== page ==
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Cycle 8 (2019 Deadline)

Incorporating relationships between ecosystem integrity and people’s livelihoods for conservation action planning in Tropical Dry Forest

PI: Susana Rodríguez-Buriticá (, Alexander von Humboldt Biological Resources Research Institute, in partnership with Universidad Nacional de Colombia
U.S. Partner: Andrew Hansen, Montana State University
Project Dates: January 2020 - June 2021

Project Overview:
8-221_Dry forest group 
Dry forest group. Photo credit:  Instituto Humboldt 
Photo credit: Felipe Villegas 
Despite recent improvements in the availability of basic ecological information on Tropical Dry Forest (TDF) remnants in Colombia, high-impact conservation and sustainable land management strategies are still elusive. This is in part due to the lack of a comprehensive narrative connecting our ecological knowledge with the economic consequences of TDF degradation. This project will address two major knowledge gaps about TDF in Colombia. First, current basic research does not have a good characterization of TDF ecological degradation; specifically, forest degradation in terms of attributes that could be relevant for ecosystem services (ES) provision. Second, despite previous study of the ecological and socioeconomic aspects of TDF, no previous effort has aimed to integrate available information to produce a comprehensive understanding of the role of TDF for local communities, as well as the cost-benefits associated with TDF degradation and loss. Analyses of information have been limited by project-specific commitments and fall short in using sophisticated analytical tools to construct such a narrative. By translating the ecological impacts of TDF degradation on ES and cost-benefit valuations, this PEER team aims to provide powerful tools to negotiate TDF protection and restoration at the local levels.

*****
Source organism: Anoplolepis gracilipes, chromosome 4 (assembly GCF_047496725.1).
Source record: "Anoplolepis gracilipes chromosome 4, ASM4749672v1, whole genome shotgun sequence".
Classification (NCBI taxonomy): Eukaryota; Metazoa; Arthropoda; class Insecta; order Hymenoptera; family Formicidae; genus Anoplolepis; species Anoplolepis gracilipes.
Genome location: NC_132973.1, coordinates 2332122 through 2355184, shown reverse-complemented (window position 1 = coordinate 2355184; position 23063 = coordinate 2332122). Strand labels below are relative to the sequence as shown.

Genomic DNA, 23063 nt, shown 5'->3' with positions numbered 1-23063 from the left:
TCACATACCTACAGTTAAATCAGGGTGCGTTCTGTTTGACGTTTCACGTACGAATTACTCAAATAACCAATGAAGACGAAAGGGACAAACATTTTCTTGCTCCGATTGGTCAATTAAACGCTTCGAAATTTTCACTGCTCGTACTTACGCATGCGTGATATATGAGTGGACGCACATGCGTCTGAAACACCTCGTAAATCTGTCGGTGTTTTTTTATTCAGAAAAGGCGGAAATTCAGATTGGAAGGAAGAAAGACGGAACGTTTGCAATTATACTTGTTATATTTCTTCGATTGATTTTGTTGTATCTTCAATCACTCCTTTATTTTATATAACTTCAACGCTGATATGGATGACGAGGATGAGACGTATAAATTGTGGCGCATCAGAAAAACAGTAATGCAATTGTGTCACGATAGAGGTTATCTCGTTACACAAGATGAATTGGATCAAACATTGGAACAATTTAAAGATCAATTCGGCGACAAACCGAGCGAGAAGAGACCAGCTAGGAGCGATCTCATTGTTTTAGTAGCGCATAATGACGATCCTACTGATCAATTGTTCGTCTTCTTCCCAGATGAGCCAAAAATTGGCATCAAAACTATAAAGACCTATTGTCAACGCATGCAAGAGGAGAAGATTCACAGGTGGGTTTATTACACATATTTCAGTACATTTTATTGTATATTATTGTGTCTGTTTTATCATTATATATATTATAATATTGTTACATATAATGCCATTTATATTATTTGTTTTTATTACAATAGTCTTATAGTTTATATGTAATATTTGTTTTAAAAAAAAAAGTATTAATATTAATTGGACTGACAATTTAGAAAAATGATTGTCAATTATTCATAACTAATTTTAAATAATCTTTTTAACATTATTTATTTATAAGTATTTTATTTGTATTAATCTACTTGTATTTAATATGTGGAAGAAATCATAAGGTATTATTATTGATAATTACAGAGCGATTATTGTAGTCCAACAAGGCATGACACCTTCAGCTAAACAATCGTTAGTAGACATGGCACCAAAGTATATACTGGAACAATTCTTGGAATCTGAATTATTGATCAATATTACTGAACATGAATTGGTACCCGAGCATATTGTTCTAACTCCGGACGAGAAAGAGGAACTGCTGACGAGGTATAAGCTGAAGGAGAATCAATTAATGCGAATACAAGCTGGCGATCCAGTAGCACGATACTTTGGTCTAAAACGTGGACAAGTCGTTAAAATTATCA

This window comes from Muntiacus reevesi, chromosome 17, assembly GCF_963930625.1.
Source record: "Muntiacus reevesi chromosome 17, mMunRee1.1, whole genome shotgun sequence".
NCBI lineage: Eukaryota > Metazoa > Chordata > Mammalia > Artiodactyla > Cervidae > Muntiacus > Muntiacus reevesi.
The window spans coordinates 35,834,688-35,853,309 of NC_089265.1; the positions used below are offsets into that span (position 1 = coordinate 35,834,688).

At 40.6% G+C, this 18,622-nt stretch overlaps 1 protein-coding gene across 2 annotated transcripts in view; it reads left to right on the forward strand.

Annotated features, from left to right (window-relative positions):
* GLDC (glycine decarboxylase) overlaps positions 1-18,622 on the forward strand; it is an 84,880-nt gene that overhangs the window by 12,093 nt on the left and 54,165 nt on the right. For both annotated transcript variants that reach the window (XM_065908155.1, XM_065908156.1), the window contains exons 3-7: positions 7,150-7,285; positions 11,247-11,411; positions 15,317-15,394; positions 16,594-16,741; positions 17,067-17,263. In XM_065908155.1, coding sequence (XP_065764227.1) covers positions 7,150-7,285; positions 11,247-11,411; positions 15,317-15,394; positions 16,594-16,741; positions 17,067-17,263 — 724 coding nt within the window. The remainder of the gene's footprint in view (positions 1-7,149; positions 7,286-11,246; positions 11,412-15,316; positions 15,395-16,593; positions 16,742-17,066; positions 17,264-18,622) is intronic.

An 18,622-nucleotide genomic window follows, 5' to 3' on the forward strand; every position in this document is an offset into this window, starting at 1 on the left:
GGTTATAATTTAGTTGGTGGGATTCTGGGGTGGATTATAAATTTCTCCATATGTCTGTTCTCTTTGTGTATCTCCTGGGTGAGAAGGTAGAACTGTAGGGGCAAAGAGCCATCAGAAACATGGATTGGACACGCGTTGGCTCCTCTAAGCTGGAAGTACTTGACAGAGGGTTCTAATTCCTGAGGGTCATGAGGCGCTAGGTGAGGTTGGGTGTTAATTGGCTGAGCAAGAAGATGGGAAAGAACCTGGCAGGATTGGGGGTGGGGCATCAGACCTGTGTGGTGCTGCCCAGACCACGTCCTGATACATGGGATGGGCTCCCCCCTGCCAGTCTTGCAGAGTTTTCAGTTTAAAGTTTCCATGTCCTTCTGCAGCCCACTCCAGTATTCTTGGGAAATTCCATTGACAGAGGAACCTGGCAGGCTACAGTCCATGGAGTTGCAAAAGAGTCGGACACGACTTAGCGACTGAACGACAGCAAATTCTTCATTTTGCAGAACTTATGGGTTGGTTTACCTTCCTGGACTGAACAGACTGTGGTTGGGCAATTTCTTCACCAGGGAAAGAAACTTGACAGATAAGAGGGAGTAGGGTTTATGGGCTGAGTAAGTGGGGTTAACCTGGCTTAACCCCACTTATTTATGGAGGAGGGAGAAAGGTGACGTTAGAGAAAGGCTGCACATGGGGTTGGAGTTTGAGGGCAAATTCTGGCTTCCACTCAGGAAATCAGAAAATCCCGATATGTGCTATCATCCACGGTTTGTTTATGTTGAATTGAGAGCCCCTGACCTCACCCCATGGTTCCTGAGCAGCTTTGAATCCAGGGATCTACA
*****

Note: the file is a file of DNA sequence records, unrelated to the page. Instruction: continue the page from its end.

The goal of the project is to integrate scalable information from contrasting TDF territories with nationwide integrity indicators and to improve models for ES supply dynamics and their economic assessments. Site-specific information for the project will come from two large current TDF projects supported by other sponsors that have explored the links between (1) multi-level biodiversity indicators and TDF degradation in nine watersheds and (2) TDF degradation, ecosystem processes, and ES supply in four watersheds, with only two with socioeconomic information. Both projects are based on forest ecological condition assessments that do not incorporate land management history and only consider forest extent, not forest structure or overall integrity.   PI Dr. Rodríguez and her PEER team will (1) evaluate the congruence between forest degradation, biodiversity, and ecosystem functioning and ES under contrasting socioecological contexts; (2) assess the role of landscape management history on the dynamic of forest and ecosystem degradation; and (3) use ecosystem valuation and cost-benefit analyses to assess relationships among alternative management practices. This PEER-supported project will update analyses and models to improve data integration, scalability, and applicability of results to other TDF contexts by using sub-products from several ongoing U.S. Government-funded projects that will improve landscape and forest degradation assessments, thereby generating stronger evidence-based, high-impact products with nationwide pertinence.